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Bitter Just Like Charbuck’s Coffee
Thu, 2010-09-23 16:27 — moderator
We're posting some conversation-stirring quotes every Tues, Thurs, and Saturday. This week’s theme is prayer and meditation.
Albert Day said, “We Protestants are an undisciplined people. Therein lies the reason for much of the dearth if spiritual insights and serious lack of moral power.” Nowhere is this lack of discipline more evident than our prayer lives. We are by a prayer-less people full of excuses for our negligence. In today’s quote, D. A. Carson tackles one of these common excuses for prayerlessness:
I am too bitter to pray…
We cannot live long in this world without coming across injustice, chronic lack of fairness. Many of us accept such sin with reasonable equanimity, reasoning that it is, after all, a fallen world. But when the injustice or unfairness is directed against us, our reaction may be much less philosophical. Then we may nurture a spirit of revenge, or at least of bitterness, malice, and gossip. Such sins in turn assure that our prayers are never more than formulaic; eventually such sin may lead to chronic prayerlessness. “How can I be expected to pray when I have suffered so much?” “Don’t talk to me about praying for my enemies: I know who has kept me from being promoted.”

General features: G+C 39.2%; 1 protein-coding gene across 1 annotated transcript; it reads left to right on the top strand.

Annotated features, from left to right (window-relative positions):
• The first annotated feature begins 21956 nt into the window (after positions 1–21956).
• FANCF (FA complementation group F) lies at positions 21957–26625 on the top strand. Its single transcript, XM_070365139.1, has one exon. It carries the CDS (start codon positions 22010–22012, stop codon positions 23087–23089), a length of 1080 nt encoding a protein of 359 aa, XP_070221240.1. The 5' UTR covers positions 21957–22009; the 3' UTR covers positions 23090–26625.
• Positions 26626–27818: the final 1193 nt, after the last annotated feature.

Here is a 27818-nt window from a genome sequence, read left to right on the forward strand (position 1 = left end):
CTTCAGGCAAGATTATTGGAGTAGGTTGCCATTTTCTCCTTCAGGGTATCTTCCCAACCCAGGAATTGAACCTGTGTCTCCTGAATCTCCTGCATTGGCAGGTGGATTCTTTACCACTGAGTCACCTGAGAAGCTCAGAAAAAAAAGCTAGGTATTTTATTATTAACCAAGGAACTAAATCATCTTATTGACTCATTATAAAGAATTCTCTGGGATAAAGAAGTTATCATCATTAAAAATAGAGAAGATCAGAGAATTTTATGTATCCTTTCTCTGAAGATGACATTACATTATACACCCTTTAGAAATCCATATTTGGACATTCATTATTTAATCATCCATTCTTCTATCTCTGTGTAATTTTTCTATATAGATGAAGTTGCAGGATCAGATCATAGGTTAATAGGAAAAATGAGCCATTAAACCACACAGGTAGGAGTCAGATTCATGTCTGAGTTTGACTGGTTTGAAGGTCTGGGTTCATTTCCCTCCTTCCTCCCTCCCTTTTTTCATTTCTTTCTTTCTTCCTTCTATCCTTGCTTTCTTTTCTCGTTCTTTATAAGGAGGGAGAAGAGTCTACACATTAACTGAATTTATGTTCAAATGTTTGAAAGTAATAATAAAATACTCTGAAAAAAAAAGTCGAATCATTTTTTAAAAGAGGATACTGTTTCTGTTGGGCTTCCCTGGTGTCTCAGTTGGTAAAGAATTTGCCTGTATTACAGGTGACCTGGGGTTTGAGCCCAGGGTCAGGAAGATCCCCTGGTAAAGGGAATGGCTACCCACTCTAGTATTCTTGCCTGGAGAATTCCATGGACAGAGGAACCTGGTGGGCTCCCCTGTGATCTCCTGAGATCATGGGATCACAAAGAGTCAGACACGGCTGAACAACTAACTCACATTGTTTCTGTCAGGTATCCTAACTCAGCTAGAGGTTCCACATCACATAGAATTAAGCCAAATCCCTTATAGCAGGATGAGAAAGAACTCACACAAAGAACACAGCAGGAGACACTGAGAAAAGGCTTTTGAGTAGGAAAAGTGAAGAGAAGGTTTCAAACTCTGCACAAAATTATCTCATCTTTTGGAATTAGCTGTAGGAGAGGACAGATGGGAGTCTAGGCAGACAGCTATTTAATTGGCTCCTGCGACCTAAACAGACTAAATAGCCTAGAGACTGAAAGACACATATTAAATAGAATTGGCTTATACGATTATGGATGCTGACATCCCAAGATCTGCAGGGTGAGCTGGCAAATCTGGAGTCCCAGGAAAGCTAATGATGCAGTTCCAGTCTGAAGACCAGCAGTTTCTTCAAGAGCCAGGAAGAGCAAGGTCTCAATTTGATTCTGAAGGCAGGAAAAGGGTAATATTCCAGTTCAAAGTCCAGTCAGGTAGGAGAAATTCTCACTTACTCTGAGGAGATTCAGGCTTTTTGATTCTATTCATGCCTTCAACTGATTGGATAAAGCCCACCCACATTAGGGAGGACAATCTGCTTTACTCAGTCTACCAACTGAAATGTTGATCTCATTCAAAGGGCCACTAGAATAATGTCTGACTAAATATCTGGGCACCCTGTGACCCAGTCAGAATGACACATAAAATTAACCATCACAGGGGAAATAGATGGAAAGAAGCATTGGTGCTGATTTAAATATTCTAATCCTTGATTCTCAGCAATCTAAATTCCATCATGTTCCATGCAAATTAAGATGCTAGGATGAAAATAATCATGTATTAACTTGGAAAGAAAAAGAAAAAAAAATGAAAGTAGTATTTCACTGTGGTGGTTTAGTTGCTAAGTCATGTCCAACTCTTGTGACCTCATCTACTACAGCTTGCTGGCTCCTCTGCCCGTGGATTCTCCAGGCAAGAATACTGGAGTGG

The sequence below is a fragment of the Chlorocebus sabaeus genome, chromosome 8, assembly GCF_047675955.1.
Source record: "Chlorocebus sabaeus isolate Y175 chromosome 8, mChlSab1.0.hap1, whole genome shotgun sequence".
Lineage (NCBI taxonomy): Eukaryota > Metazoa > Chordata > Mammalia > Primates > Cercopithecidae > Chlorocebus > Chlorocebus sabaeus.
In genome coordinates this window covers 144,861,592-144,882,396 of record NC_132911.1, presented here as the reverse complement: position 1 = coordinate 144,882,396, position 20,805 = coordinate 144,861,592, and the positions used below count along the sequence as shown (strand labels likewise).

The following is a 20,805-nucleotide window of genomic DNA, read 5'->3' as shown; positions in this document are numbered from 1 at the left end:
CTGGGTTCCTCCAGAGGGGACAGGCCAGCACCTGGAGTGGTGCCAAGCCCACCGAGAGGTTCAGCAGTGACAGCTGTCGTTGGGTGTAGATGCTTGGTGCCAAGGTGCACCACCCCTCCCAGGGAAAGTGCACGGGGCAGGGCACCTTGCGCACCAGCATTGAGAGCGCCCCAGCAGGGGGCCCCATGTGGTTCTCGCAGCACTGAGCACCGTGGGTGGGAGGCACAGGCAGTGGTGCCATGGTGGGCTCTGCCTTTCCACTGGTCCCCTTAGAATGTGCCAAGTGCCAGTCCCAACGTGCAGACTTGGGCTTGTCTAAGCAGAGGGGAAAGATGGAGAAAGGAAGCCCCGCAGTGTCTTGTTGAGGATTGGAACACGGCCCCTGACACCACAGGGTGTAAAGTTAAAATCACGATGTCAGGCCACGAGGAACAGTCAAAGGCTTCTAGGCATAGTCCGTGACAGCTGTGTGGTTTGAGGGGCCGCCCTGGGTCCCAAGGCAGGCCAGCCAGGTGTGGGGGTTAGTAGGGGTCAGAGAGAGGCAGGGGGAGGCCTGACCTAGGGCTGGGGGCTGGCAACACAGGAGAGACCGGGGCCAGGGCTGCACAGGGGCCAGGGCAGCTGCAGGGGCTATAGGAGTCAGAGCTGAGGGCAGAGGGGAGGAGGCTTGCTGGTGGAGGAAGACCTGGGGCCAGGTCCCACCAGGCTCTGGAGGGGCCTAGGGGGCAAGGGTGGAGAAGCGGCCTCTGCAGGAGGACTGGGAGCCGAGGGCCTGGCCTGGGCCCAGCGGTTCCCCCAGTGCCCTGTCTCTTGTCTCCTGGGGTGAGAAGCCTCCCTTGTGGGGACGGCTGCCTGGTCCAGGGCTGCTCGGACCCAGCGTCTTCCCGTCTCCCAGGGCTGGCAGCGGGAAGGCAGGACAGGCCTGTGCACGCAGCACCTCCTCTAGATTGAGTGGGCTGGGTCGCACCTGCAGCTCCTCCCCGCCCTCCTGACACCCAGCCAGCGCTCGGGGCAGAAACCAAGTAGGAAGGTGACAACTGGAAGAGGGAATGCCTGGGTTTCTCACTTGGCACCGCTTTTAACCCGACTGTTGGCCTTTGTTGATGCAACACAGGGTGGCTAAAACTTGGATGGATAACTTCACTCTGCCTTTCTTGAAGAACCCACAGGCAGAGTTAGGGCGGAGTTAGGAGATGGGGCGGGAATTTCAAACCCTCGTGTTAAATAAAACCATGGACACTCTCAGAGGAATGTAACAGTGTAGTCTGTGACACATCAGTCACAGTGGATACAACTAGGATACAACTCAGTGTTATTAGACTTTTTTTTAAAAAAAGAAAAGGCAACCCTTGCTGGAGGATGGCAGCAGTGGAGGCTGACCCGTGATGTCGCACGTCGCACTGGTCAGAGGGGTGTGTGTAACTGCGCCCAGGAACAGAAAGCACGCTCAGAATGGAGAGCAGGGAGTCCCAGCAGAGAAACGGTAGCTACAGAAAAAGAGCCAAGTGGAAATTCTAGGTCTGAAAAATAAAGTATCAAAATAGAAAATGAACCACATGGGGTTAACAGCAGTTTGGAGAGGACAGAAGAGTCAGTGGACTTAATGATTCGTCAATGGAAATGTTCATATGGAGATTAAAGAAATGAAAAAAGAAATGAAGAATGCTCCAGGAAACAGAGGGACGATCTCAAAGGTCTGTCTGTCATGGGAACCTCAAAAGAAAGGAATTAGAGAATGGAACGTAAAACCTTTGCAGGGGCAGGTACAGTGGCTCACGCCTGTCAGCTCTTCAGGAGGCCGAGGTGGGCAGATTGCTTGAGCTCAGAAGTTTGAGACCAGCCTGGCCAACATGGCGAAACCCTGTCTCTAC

Life itself is consumed by the petty assessment of how well you are perceived by those around you. In this morass of self-pity and resentment, real prayer is squeezed out. In other words, many of us do not want to pray because we know that disciplined, biblical prayer would force us to eliminate sin that we rather cherish. It is very hard to pray with compassion and zeal for someone we much prefer to resent.
So, lets get this conversation a-rolling…
Do you agree that it is the cherishing of sins like bitterness that are at the core of prayerlessness?
If yes, explain how you combat this in pursuit of a faithfully prayer life?
If no, please expand on what you believe is the main source of a dead prayer life?